Apart from the annoying quirk of joining independent clauses together with colons, and an occasional missing quotation mark, it's very clean from a copy editing perspective. But I prefer my protagonists more idealistic and more outgunned than this.

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Friday 17 February 2017

Review: Shadows of Self

Shadows of Self Shadows of Self by Brandon Sanderson
My rating: 5 of 5 stars

I enjoy the Mistborn books greatly. The first trilogy is a wonderful mashup of epic fantasy and supers, while the second trilogy, of which this is part, is a mashup of supers and slightly steampunk Western. The protagonist's time in the Roughs, the frontier area, is told in flashback, though, and the current action takes place in a city, so it has a kind of urban fantasy vibe as well. The events of the first trilogy are legend and religion in the second, which is a great touch.

I listen to the Writing Excuses podcast and have watched some of Sanderson's videos, so I'm aware of his craft as I listen to these books. Mostly, though, I just immerse in them and enjoy them, while occasionally spotting a technique that he's talked about on the podcast or the videos.

For example, he sometimes talks about letting the reader feel clever because they guess the twist that's coming - and then doing something else that they haven't guessed. He definitely did that here; I saw the solution to the problem coming from miles away, in general if not in detail, but then he sprang a huge and completely unexpected revelation which suddenly cast the whole story, right back to the beginning, in a new light. This is top-class writing.

I listened to the audiobook, and the narrator does a wonderful job, particularly since one of the supporting characters is explicitly interested in accents and uses them in his crazy schemes. Combining comedy, tragedy and action, with a bit of police-procedural mystery and more than a little superheroism, and scattering reflections on identity, justice, the structure of society, and the search for happiness and freedom throughout, this is a book of many dimensions that I also found thoroughly entertaining and enjoyable.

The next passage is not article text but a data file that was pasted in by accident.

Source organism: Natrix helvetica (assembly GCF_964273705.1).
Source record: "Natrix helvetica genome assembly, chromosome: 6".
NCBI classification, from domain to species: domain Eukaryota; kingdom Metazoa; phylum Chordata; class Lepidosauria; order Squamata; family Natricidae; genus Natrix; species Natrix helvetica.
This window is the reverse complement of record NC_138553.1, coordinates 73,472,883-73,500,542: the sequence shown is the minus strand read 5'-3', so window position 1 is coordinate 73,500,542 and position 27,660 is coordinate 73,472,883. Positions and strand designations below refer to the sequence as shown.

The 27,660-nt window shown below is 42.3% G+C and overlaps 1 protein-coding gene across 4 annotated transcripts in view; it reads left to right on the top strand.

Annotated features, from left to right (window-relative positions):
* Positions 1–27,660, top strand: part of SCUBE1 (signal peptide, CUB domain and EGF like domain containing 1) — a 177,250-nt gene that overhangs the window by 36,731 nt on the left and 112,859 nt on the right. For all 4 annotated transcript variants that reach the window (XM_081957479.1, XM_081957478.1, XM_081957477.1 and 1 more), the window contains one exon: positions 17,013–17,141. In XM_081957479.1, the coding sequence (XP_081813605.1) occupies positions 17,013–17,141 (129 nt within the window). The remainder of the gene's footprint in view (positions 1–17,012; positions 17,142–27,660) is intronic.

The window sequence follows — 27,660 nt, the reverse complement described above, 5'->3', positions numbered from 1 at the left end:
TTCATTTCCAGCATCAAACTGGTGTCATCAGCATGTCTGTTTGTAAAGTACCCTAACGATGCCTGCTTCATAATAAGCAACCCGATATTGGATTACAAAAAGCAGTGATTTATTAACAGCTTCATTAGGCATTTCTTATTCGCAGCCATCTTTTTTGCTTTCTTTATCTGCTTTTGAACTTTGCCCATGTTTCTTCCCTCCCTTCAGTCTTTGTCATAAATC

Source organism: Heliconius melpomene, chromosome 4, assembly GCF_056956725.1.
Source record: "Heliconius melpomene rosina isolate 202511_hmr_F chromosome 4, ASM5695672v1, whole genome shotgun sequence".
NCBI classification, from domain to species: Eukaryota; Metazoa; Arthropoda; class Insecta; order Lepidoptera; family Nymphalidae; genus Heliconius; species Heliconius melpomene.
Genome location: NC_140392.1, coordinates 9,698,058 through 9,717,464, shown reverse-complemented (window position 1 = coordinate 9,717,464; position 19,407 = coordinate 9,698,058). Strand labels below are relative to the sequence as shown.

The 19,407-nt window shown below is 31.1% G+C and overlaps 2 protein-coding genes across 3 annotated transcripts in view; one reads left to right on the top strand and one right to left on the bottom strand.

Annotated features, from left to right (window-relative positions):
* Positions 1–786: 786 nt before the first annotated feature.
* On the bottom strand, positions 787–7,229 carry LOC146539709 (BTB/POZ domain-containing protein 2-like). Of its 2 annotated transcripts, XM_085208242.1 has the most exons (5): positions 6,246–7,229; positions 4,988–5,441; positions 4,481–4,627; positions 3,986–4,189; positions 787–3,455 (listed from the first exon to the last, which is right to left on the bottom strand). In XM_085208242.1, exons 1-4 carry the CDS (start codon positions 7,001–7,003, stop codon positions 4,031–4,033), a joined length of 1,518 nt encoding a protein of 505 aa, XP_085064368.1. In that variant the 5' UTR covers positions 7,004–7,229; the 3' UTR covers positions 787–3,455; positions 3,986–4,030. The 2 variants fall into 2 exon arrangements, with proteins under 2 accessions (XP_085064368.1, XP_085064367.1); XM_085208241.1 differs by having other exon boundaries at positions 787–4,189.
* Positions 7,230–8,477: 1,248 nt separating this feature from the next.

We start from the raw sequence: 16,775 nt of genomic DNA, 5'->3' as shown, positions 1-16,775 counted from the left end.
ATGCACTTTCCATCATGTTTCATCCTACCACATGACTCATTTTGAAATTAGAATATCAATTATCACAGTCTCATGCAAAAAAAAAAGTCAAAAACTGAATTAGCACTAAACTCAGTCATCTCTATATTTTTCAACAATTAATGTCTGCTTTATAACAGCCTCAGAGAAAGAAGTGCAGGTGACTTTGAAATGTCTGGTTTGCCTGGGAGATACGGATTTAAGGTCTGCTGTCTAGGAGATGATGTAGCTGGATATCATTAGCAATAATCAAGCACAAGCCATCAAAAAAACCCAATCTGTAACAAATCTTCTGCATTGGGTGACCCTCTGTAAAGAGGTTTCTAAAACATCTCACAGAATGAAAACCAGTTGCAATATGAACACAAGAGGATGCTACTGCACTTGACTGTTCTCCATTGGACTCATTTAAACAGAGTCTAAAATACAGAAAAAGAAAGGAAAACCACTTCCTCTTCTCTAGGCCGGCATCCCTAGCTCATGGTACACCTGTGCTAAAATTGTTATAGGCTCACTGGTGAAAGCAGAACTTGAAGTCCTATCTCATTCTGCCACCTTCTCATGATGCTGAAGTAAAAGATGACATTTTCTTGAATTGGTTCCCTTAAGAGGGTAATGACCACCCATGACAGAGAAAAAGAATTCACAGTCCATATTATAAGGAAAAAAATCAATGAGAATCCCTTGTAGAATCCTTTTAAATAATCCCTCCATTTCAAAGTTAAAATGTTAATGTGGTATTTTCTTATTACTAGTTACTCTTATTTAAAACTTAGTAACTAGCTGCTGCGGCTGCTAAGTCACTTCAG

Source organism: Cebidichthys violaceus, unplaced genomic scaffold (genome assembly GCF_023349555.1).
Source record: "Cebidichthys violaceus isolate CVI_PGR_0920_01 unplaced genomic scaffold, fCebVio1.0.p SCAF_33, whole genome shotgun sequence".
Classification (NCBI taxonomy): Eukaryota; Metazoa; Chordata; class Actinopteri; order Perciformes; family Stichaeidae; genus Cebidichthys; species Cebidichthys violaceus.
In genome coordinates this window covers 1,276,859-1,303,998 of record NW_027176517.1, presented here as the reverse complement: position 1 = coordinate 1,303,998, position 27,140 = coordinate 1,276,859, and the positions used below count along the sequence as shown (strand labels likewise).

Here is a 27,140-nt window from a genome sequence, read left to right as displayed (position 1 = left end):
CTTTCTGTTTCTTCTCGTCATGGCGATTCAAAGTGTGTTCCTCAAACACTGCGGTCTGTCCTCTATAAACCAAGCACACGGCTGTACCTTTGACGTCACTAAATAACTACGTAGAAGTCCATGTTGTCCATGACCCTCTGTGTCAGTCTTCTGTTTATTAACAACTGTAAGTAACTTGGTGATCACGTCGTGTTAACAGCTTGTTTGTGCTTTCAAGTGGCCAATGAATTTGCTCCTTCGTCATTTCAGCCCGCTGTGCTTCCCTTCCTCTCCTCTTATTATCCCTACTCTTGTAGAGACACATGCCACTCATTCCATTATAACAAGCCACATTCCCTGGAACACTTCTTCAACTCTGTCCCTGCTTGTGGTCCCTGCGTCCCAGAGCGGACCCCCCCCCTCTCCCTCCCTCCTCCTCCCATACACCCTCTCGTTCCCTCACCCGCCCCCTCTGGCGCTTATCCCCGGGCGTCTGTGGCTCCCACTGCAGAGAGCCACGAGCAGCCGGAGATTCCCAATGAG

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Review: Kalanon's Rising

Kalanon's Rising Kalanon's Rising by Darian Smith
My rating: 4 of 5 stars

I picked this up because I saw a positive review of it on the website for SpecFicNZ, an organisation that both the author and I belong to. (We're acquainted in real life.)

I wasn't disappointed; it's a compelling, twisty mystery in a high-fantasy setting, with well-developed characters. I completely failed to guess the identity of the antagonist, which was great.

I've shelved it as "deserves-better-editing," which is the tag I use for well-told stories that are a bit scruffy around the edges as regards copy editing. It suffers from Jackson Pollock commas, the occasional missing quotation mark, and a few homonym slips and typos, but nothing too egregious, and it managed to hold my attention and enjoyment despite these minor flaws. I had no issues with the story craft at all.

Overall, a promising start to what could be a good series.